What do you see when you look at yourself in the mirror? This question has been on my mind lately and I wanted to chat to you about it.

It all started when I went shopping with a very good friend, searching for dresses she could wear to work and also on the weekend with a different shoe. So, we headed to one of my favourite Australian designers, Zimmermann, to find what we could find. I sat on the “boyfriend” chair in the fitting room, mainly to keep myself away from all the tempting racks of fashion heaveness, while my friend went into the fitting room with five items.

 The first dress was a long style; black silk georgette with ruffles cascading down the front – ideal for work belted and a heel, or for a casual dinner back with a sneaker. My friend walked out and took a quick look in the mirror before turning to head back to try the next one on. What just happened? Next up, a navy and white floral with a high neck and oversized sleeve – “divine”. I shrieked as she walked out, but again she didn’t even look at the dress before spinning on her heels. Ok, this is getting weird. On the third dress I could tell that her energy was gone and that she was getting more and more depressed. Again, she didn’t look at the dress.

 Enough already! I stood up, grabbed her hands and asked, “What is it?” She lied and said, “OMG nothing, nothing this is so fun!” I sat down and asked, “What are you looking at in the mirror?” Again lying, she replied, “just trying to work out which dress looks the best”. I said, “No, no, what are you looking at every time you look in the mirror”? With teary eyes she finally said, “I just see my fat stomach. Every dress looks terrible on me as my tummy after having kids is just so flabby and gross”. So, I finally got to the truth. In her mind, she sees imperfection when all I see is the opposite. She can eat anything, she can wear anything. She’s perfect!

How the mind plays tricks! Do you remember the answer to my question, how do you feel when you look in the mirror? Well, truth be told, I sometimes feel the same way as my friend. For me, I focus in on my arms, which I like to cover because I just don’t like them. I know there’s no issue really, but it’s my secret dislike about myself. Most of US do this. You are nodding aren’t you!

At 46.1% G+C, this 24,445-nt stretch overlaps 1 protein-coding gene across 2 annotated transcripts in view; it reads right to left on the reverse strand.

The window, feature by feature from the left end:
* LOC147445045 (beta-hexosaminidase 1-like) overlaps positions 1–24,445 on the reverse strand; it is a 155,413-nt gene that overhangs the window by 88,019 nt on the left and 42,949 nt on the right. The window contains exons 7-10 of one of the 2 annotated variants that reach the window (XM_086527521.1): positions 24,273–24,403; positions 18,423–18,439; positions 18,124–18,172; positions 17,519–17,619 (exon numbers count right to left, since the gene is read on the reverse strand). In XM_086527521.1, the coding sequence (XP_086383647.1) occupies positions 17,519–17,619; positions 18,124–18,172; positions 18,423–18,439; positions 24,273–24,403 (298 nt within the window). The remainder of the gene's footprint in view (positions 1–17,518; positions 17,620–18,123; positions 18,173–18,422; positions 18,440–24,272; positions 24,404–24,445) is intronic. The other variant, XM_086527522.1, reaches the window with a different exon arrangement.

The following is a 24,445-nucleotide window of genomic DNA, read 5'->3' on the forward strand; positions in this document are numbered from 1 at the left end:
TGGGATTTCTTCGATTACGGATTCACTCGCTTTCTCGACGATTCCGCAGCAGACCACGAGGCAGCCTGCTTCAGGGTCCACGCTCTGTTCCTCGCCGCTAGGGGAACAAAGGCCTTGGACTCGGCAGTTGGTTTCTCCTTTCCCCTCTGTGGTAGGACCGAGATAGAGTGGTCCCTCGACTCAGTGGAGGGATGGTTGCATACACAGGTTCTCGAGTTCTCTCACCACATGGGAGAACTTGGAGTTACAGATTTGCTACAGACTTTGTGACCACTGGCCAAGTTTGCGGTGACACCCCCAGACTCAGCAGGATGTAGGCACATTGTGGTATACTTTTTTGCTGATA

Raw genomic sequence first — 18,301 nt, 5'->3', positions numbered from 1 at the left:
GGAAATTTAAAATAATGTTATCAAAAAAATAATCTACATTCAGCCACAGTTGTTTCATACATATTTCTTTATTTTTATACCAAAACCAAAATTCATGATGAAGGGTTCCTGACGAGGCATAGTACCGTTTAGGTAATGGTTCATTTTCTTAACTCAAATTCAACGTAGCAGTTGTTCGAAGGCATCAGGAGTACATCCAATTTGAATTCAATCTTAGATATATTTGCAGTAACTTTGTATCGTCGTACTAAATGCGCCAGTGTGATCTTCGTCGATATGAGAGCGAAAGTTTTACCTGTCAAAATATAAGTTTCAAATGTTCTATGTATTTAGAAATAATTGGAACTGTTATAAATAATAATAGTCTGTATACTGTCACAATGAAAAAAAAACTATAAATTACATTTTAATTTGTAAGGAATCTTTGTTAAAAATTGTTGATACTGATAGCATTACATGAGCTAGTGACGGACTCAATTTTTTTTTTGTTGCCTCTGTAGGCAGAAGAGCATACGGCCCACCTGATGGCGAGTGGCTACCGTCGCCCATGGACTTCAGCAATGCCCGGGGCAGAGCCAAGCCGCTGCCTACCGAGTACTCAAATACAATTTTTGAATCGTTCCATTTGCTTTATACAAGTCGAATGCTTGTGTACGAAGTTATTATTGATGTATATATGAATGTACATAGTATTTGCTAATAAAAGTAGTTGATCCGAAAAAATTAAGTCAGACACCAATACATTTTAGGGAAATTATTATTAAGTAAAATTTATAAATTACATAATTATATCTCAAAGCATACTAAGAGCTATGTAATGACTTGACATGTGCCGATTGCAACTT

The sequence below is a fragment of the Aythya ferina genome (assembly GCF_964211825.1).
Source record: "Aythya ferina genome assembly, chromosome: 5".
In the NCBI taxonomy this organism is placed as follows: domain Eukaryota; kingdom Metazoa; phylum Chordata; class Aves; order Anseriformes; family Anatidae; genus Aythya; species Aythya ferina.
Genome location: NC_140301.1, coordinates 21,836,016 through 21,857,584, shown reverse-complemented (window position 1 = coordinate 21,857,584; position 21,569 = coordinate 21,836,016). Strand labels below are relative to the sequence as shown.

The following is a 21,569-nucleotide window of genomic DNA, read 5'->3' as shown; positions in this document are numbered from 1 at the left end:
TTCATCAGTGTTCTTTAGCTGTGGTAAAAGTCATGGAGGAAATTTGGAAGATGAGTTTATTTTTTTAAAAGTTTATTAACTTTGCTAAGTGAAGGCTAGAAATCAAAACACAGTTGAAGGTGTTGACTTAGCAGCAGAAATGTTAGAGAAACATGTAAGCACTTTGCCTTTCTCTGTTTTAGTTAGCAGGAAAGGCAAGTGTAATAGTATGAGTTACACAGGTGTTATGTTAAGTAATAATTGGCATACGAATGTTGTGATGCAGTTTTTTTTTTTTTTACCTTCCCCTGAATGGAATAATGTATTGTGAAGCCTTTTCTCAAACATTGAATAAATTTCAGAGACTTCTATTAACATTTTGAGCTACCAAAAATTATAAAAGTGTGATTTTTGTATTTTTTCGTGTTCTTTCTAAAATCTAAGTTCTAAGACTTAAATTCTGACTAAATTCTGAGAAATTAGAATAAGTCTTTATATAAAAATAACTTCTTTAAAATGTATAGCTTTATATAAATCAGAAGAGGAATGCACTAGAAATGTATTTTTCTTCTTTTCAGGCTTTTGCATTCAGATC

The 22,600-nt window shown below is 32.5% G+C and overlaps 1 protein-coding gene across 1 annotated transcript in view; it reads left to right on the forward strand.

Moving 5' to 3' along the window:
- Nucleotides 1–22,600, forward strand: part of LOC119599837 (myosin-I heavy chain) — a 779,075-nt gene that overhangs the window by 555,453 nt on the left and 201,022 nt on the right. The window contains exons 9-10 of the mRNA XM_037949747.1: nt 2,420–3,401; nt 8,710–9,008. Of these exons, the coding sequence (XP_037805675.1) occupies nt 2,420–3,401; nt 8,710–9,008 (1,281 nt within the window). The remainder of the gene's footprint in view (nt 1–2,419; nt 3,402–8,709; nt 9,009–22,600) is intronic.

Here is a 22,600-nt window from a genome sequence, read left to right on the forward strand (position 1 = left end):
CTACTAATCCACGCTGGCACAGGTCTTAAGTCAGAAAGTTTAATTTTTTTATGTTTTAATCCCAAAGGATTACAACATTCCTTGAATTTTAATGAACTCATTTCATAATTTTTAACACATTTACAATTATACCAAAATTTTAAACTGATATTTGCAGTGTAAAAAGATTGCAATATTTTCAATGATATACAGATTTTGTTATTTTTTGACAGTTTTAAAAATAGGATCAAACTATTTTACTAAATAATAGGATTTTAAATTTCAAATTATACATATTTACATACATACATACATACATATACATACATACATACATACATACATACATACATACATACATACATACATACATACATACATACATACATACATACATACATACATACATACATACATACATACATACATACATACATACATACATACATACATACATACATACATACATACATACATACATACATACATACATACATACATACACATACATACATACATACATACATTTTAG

Your flaws, as I see them, are an essential part of what makes you the magical being that you are.
— Manasi Dalvi

Since then, I’ve noticed so many other people (clients, family, friends even my kids!) do the same thing. It could be a facial feature, a body part, your skin, a bump here, a roll there, your age - really the list goes on and on. And even though there is no sense to what you see, it’s your reality. And to be honest, as long as it’s low level and not stopping you from being happy most of the time, you’ll probably put up with it. If, on the other hand, you are unhappy most of the time, I really urge you to seek professional help.

So with me, it will probably come as no surprise that the way I cope is using clothes. Yes, I’ve found that I can work around my “thing” and ignore it using my antidote, clothes! Here are a few tricks I use on my clients, my friends and myself. These can really get you dressed and out the door without a daily mirror meltdown.

-       Buy a bigger size than your normal size. Clothes feel better and look better when they are bigger on you. There is nothing more unflattering (and uncomfortable) than when clothes fit so snug that they almost are cutting into you! This doesn’t apply to all styles, but it’s something to consider. If clothes are tight when you buy them, just with body fluctuations depending on what day of the month it is, or how much food you ate for dinner, allows no room for any changes in your weight. It can be depressing getting dressed when clothes are too small.  Buy clothes for the size you are, not the size you wish you were and forget about what “size” is on the label.

-       Don’t always wear what you have always worn. Step out of your comfort zone and try different silhouettes and styles. What you wore 10 years ago may not work on you any more and might be part of the problem. Allow your style to grow up with you.